Alcohol and fat loss don't mix, at least at first glance. Luckily, there are ways to balance the two and stay on track with your diet. The key is to know what to drink.
Not all beverages are created equal. Wine and beer, for instance, are relatively low in calories and rich in antioxidants, B-complex vitamins and other micronutrients. Cocktails and liquors, by contrast, pack a lot of sugar and provide nothing but empty calories.
Does Alcohol Cause Weight Gain?
People worldwide are drinking more alcohol than they were three decades ago, according to a May 2019 report published in the Lancet. A staggering 20 percent of adults were heavy episodic drinkers in 2017. Despite their health risks, alcoholic beverages are growing in popularity.
Heavy drinking has been linked to 25 chronic diseases and 200 disorders in a 2014 review published in Alcohol Research. Studies show a strong link between alcohol use and liver cirrhosis, acute and chronic pancreatitis, psychotic disorders, memory problems and cancer. Yet, the average American consumes about 8.7 liters of pure alcohol per year.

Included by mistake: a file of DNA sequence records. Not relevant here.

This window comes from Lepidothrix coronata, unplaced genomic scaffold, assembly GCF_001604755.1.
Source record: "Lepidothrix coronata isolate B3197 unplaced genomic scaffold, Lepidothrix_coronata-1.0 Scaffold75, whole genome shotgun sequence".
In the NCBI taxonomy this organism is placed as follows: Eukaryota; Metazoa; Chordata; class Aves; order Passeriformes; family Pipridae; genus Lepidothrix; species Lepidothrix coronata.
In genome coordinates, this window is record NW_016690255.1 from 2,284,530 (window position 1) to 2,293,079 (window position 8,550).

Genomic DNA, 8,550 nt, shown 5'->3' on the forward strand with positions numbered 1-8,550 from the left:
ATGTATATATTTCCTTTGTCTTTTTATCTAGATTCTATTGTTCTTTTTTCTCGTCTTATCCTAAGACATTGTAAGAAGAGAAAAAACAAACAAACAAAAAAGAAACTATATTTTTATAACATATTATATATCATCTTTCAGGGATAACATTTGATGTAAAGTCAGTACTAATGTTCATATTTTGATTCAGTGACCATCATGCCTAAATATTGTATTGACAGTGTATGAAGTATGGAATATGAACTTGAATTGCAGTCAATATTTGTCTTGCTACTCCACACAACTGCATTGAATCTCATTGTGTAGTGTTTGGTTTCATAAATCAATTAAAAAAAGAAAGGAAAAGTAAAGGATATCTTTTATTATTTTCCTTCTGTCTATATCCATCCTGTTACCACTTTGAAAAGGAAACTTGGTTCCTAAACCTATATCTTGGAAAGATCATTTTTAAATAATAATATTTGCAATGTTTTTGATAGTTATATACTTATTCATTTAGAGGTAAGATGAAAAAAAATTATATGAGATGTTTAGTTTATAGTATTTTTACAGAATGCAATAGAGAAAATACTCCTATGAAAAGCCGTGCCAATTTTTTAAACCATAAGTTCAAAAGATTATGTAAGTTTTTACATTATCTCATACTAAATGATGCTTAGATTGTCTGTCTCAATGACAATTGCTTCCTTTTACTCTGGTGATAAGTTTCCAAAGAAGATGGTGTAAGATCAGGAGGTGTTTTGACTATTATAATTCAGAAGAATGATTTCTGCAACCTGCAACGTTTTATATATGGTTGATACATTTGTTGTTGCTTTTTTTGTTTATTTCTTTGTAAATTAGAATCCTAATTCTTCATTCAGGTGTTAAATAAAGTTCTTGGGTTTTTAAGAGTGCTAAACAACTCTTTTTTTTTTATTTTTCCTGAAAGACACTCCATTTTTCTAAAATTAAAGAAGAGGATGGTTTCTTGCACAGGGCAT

- White Russian (8 ounces) — 568 calories
- Pina colada (6.8 ounces) — 526 calories
- Rum (1.5 ounces) — 197 calories
- Mai tai (4.9 ounces) — 306 calories
- Red dessert wine (3.5 ounces) — 165 calories
- Tequila sunrise (6.8 ounces) — 232 calories
- Craft beer (12 ounces) — 170 to 350 calories
Depending on the ingredients used, some beverages can exceed 500 calories per serving. If, let's say, you drink a white Russian after a long day, that's an extra 568 calories. One pound of fat equals 3,500 calories, meaning that if you indulge in cocktails every two days or so, the pounds will add up quickly.
According to a study posted in Public Health Nutrition in February 2012, alcohol promotes weight gain and contributes to metabolic disorders. Frequent binge drinking was linked to abdominal obesity, elevated blood sugar, metabolic syndrome and hypertension in both genders.
If you're struggling with belly fat, your drinking habit might be the culprit. A March 2012 review published in the Annals of Nutrition & Metabolism suggests that alcohol consumption promotes visceral fat gain. Surprisingly, it may help reduce subcutaneous fat. What you should worry about is visceral fat as it may raise your risk of heart disease, atherosclerosis, metabolic syndrome and diabetes.
Drinking and Fat Loss
The above findings indicate a relationship between drinking and weight gain. Each gram of pure alcohol has 7 calories. Some beverages, especially cocktails, may also contain ice cream, fruit juice, soda and other sugar-laden ingredients that increase their calorie count. An occasional martini or a Cosmo is pretty much harmless, but regular drinking can derail your diet.